There is no easy answer to this. While you may find some law firms offering wills and estate planning for anywhere between $300 to many thousands of dollars, due to the complexity of financial sets and family structures, an average cost is often next to impossible to predict. At Solomon Hollett Lawyers, we like to think we do things a bit better than others, and we appreciate that each client is unique, as are their circumstances. In short, the more we can hone in on the detail of your specific requirements, the better your estate planning is going to be.
When is the right time to start planning your estate?
Planning your estate might seem like a distant job that you’ll leave for another year or two. Unfortunately, that mindset is what leaves roughly 40% of Australians currently without a Will. The sooner you have these plans in place, the quicker you can have the weight off your shoulders and have some ease of mind knowing that when it comes times to revisit your estate planning if your circumstances change, most of the work is already done. . If you want to learn more about the details, feel free to consult our comprehensive estate planning guide.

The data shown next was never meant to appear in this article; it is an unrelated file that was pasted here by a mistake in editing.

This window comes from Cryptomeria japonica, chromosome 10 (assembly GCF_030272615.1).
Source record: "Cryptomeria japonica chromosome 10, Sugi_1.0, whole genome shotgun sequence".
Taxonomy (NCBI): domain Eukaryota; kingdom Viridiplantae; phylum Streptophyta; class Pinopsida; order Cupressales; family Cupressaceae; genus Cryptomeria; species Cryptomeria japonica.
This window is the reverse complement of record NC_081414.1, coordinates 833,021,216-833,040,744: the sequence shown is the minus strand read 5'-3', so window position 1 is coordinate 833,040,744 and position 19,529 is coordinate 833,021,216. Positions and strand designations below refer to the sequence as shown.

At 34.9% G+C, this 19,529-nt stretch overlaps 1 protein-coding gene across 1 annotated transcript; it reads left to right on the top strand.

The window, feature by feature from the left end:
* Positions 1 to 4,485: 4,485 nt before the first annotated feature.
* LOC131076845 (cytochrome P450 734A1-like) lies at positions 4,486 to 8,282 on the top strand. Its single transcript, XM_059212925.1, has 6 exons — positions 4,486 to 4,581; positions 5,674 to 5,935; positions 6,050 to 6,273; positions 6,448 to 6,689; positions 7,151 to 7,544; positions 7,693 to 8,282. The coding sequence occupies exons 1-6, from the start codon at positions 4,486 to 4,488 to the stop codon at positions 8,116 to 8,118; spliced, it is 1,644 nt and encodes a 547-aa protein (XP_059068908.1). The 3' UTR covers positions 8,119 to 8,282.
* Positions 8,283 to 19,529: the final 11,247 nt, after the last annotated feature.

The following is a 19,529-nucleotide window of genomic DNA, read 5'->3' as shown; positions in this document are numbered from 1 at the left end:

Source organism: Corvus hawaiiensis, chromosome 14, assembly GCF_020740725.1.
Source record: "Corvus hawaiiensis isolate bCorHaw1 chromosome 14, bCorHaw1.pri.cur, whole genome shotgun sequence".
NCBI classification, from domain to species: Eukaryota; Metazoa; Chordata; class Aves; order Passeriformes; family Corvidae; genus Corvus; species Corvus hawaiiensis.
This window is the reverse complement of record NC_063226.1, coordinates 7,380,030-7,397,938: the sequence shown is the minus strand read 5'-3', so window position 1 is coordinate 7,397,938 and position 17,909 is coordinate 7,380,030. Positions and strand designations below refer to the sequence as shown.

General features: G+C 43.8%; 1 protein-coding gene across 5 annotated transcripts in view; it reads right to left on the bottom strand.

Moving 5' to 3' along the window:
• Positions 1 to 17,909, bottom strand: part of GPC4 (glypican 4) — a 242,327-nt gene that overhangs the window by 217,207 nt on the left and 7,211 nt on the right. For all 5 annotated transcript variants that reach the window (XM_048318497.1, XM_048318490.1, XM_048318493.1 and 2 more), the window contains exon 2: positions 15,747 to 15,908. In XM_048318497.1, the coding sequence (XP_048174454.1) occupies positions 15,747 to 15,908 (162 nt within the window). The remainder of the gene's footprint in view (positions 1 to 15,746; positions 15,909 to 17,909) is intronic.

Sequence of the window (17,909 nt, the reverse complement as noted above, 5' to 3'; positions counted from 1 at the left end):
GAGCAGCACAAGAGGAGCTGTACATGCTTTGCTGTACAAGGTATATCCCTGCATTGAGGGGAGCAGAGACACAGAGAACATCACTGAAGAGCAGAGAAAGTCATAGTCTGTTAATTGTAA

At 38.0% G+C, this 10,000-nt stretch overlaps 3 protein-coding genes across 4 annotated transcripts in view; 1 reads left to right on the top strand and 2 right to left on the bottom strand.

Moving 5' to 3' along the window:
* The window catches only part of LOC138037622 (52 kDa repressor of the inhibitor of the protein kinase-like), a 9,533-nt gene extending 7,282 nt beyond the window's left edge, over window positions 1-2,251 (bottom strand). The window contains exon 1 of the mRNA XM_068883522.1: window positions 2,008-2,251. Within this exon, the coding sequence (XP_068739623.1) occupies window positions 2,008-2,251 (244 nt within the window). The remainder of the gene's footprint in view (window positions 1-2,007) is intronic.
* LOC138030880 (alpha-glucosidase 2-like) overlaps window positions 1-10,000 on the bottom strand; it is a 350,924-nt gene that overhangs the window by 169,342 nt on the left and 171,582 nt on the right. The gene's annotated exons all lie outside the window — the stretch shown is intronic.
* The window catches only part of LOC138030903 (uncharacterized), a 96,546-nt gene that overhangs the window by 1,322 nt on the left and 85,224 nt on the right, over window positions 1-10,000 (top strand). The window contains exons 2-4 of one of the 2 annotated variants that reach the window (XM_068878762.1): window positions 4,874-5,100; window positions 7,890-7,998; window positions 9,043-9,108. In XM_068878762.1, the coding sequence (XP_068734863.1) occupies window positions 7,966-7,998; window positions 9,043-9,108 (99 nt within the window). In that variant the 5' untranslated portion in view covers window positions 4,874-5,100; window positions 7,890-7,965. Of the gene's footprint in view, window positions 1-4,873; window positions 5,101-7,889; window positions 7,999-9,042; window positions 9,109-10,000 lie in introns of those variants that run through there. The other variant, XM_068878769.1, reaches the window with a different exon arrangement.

Plan your estate with the experts
During uncertain times, and as Western Australia reopens to the world, we anticipate a surge in demand for estate planning and an increase in people searching for ‘wills and estate lawyers near me’. Indeed, it has never been more important to think of those around you.
Solomon Hollett Lawyers take pride in ensuring the secure, smooth and prompt means to transfer your assets to those you love and care for. Our Wills and Estates Lawyers create custom plans to suit your individual needs, whilst ensuring every detail is taken care of. With a highly experienced and competent team, our legal advice and strategies can help you plan your family’s future and ensure your legacy is bright.